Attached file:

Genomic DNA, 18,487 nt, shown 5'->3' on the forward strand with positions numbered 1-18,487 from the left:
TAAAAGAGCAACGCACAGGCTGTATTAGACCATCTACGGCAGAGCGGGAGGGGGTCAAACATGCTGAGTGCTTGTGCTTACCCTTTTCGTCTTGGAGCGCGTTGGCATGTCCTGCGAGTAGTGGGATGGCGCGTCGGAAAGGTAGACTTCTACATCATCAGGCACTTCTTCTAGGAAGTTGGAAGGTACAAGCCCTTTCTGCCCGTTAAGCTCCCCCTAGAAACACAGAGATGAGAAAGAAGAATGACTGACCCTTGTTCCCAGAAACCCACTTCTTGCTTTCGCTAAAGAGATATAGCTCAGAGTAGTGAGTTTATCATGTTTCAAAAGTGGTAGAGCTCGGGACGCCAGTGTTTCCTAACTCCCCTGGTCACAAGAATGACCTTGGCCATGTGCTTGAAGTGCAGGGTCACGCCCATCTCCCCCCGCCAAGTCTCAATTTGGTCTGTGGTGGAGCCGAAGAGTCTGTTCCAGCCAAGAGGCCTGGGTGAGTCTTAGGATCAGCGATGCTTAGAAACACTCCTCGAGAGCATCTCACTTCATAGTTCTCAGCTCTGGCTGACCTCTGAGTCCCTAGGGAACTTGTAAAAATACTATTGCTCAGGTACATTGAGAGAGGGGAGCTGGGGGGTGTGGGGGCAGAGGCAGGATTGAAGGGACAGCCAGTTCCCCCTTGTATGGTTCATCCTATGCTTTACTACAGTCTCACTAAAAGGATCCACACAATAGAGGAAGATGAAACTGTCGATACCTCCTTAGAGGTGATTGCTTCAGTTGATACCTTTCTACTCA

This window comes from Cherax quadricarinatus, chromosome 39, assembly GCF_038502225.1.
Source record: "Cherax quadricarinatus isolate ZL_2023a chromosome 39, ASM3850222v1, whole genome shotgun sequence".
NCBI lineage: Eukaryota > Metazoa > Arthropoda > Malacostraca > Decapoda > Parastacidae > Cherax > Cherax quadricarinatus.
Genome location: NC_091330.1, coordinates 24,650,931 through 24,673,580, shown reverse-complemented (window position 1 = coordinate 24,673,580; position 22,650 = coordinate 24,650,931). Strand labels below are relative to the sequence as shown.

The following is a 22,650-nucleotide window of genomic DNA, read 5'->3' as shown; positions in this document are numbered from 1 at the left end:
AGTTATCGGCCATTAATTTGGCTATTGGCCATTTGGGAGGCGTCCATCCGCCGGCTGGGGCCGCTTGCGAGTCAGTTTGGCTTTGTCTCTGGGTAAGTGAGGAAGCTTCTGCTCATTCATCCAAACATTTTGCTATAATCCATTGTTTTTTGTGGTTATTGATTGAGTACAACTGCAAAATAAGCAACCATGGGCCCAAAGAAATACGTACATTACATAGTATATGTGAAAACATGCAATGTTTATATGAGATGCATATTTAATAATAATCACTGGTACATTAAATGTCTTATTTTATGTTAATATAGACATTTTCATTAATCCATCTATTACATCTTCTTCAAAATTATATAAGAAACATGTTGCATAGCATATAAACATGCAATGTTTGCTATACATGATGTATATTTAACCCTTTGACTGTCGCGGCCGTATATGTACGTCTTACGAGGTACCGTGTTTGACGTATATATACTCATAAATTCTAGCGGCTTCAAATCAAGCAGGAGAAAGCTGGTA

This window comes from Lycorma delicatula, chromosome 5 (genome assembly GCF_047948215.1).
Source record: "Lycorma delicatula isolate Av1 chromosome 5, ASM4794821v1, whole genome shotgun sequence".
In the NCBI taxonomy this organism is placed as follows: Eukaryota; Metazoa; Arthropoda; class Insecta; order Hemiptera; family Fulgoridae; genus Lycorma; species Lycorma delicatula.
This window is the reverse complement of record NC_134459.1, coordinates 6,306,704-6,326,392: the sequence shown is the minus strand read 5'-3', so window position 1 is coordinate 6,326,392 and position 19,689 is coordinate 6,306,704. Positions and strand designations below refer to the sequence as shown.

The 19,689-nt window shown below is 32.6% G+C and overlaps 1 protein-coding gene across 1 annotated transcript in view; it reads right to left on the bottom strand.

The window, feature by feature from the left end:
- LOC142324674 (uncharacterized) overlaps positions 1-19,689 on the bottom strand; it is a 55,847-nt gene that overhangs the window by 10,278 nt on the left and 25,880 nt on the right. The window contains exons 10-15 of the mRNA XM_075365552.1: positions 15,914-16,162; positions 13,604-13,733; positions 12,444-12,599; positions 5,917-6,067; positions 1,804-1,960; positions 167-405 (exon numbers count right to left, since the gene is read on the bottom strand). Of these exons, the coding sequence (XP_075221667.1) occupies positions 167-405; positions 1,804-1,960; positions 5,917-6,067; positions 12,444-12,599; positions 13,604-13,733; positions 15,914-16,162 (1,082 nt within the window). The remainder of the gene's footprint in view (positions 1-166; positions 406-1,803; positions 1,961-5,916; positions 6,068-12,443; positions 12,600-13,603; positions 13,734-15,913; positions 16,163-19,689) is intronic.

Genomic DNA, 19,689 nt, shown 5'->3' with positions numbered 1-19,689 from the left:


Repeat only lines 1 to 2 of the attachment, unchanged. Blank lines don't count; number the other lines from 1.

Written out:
Genomic DNA, 18,487 nt, shown 5'->3' on the forward strand with positions numbered 1-18,487 from the left:
TAAAAGAGCAACGCACAGGCTGTATTAGACCATCTACGGCAGAGCGGGAGGGGGTCAAACATGCTGAGTGCTTGTGCTTACCCTTTTCGTCTTGGAGCGCGTTGGCATGTCCTGCGAGTAGTGGGATGGCGCGTCGGAAAGGTAGACTTCTACATCATCAGGCACTTCTTCTAGGAAGTTGGAAGGTACAAGCCCTTTCTGCCCGTTAAGCTCCCCCTAGAAACACAGAGATGAGAAAGAAGAATGACTGACCCTTGTTCCCAGAAACCCACTTCTTGCTTTCGCTAAAGAGATATAGCTCAGAGTAGTGAGTTTATCATGTTTCAAAAGTGGTAGAGCTCGGGACGCCAGTGTTTCCTAACTCCCCTGGTCACAAGAATGACCTTGGCCATGTGCTTGAAGTGCAGGGTCACGCCCATCTCCCCCCGCCAAGTCTCAATTTGGTCTGTGGTGGAGCCGAAGAGTCTGTTCCAGCCAAGAGGCCTGGGTGAGTCTTAGGATCAGCGATGCTTAGAAACACTCCTCGAGAGCATCTCACTTCATAGTTCTCAGCTCTGGCTGACCTCTGAGTCCCTAGGGAACTTGTAAAAATACTATTGCTCAGGTACATTGAGAGAGGGGAGCTGGGGGGTGTGGGGGCAGAGGCAGGATTGAAGGGACAGCCAGTTCCCCCTTGTATGGTTCATCCTATGCTTTACTACAGTCTCACTAAAAGGATCCACACAATAGAGGAAGATGAAACTGTCGATACCTCCTTAGAGGTGATTGCTTCAGTTGATACCTTTCTACTCA